Even if the electoral alliance of Podemos – IU comes second, that will only put the PSOE in an even more impossible position: they will have to choose between allowing a PP government (and losing even more of their electorate as a result) or entering as a junior partner in a coalition with Podemos, something the ruling class is very afraid of.
We will now see the most vicious campaign of attacks, slanders and lies against the joint list on the part of the whole of the capitalist mass media. They will bring bourgeois politicians and statesmen back from the dead (González comes to mind) to criticise Podemos and IU, as well as warn about the “dangers” for the country if they are elected. An “opinion writer” in the right wing ABC has already described the IU – Podemos agreement as that of “old age Stalinism and juvenile fascism”!!
The Socialist Party leader Sanchez has characterised the agreement as one of the “far left”, while Rajoy has branded it a “coalition of extremists and radicals”. The PP parliamentary spokesperson Rafael Hernando described it as the “alliance between Cuban and Venezuelan communism” and compared it to “the marxist-leninist regimes of North Korea, China, Bolivia, Venezuela and Cuba”. All of that will backfire. We have seen it before.
The program of the United Left – Podemos lists is based on the program both organisations presented in the December elections (which was basically the same): a broad program of reforms, against austerity, the repeal of the worst laws of the PP government (including the Wert education law, the Gagging Law against democratic rights, the last two counter-reforms of the labour law, etc), measures against evictions, slower pace of deficit reduction, more state spending, …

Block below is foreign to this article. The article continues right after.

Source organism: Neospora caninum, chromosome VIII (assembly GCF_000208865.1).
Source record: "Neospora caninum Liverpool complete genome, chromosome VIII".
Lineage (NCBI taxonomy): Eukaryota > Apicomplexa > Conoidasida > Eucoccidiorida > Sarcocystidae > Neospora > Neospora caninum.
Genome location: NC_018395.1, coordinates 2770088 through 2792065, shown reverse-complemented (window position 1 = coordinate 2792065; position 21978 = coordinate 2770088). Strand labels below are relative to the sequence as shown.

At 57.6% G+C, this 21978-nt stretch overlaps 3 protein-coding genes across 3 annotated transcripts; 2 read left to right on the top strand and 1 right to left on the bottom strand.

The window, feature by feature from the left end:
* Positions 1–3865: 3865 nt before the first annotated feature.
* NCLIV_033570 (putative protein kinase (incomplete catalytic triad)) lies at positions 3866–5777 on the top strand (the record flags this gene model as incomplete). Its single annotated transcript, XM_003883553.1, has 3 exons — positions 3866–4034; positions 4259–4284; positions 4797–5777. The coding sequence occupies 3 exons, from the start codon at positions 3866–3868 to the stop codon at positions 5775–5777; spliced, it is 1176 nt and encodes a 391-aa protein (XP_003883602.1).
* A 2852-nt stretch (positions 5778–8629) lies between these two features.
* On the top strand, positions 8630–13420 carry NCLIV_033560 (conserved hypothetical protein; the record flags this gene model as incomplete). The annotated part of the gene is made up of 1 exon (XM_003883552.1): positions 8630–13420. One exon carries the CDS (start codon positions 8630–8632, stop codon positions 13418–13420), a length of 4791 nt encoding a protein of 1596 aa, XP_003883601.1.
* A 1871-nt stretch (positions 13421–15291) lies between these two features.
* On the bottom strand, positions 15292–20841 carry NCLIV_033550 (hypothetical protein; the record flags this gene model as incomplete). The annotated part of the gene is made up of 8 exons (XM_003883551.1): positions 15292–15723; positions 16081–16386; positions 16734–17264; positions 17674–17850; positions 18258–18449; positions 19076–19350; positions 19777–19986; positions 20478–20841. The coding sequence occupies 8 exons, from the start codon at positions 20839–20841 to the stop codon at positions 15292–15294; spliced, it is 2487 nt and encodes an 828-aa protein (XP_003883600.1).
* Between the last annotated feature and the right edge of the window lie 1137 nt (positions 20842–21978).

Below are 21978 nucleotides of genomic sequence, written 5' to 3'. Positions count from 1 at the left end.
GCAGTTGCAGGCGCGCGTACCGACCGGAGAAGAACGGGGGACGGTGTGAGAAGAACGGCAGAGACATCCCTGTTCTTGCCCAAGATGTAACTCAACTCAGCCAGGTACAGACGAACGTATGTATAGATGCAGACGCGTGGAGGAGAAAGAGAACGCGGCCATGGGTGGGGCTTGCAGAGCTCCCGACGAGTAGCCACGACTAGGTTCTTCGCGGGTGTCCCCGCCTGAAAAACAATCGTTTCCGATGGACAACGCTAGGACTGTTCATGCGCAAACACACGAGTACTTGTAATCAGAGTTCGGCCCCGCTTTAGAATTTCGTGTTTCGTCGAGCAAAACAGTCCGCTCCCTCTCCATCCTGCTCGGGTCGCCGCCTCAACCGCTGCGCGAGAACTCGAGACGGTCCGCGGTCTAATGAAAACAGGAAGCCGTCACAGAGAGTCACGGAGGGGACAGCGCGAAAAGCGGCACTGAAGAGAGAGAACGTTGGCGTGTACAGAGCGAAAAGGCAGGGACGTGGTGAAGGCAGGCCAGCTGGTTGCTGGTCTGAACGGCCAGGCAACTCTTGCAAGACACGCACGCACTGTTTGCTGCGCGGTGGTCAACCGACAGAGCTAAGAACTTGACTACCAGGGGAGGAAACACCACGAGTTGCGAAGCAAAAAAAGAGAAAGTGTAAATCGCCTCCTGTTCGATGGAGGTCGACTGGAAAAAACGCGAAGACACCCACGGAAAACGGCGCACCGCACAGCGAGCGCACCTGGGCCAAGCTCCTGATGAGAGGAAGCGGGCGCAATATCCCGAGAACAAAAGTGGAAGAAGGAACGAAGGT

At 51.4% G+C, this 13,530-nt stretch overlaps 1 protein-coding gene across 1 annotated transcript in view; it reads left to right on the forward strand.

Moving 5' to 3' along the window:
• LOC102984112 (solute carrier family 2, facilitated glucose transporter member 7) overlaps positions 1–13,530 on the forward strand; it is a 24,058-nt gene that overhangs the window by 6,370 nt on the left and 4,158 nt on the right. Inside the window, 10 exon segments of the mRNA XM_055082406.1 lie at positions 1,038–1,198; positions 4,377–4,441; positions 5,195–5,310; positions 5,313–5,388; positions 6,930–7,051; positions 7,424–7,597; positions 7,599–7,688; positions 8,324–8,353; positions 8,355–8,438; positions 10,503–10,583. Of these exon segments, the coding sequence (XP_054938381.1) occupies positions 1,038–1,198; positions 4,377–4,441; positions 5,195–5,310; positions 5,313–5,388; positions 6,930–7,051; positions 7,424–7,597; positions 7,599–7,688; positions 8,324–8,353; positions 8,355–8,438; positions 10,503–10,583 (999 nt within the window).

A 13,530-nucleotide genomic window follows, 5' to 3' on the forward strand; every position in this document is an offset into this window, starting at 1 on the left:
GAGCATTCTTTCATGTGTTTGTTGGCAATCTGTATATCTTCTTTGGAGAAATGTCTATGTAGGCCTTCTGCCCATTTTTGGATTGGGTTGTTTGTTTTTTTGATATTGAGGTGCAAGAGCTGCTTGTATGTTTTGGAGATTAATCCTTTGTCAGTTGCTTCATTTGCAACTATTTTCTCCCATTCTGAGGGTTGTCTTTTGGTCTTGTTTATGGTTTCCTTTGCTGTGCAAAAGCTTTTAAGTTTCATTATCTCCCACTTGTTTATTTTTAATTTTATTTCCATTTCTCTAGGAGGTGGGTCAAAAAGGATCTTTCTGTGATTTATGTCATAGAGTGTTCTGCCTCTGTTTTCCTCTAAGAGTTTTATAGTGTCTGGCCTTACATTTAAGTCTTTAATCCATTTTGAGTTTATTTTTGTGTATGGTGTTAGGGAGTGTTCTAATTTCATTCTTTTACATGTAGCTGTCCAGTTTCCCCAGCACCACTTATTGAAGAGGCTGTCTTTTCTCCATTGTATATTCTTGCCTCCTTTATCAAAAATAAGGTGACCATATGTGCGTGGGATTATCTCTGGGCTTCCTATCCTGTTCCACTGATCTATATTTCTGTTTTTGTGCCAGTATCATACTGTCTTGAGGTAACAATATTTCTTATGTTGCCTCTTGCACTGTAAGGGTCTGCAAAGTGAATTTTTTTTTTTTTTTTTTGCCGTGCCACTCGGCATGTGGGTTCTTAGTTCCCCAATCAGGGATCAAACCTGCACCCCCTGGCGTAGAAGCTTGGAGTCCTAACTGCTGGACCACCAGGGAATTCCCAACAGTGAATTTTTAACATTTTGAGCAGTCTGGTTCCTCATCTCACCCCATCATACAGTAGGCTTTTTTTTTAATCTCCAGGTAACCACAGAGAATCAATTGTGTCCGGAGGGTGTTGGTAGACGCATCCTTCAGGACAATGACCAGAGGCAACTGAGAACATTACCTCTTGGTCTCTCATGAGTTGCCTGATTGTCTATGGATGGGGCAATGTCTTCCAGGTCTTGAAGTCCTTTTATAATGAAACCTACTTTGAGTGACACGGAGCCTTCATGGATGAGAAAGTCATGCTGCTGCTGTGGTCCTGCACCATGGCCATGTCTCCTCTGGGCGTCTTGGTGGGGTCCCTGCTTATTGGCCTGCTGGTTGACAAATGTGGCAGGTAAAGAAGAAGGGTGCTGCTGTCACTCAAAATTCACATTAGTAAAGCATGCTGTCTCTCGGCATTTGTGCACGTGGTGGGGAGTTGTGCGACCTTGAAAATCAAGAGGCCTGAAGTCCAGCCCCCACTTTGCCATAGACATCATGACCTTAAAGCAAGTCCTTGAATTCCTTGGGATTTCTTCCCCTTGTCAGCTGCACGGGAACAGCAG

The enthusiasm amongst thousands of activists and layers of the masses for the Podemos – IU agreement represents the desire for fundamental change, the deep seated opposition to the failed economic system and rotten political regime. The problem is that the program defended by the leaders of both organisations does not answer the key question of where will the money come from to fund such a reversal of austerity cuts.
Spanish capitalism is in crisis. European capitalism is in crisis. The world capitalist system is moving towards a new recession. The EU is already demanding from any new government in Spain a package of 10-12bn euro cuts as the right wing PP government missed the deficit reduction target by nearly one percentage point in 2015. The leaders of Podemos-IU, if and when they reach power, will have to deal with the same question Syriza and Tsipras already confronted: within the limits of capitalism in crisis, no reforms are really possible.
The task of Marxists is to accompany the mass of workers and youth in this process of learning through their own experience, and a necessary stage in that process is the defeat of the PP and the coming to power of Podemos in one form or another. We participate in their struggles, electoral and otherwise, while at the same time patiently explain that what they want can only be truly achieved with the overthrow of the whole rotten edifice of capitalism.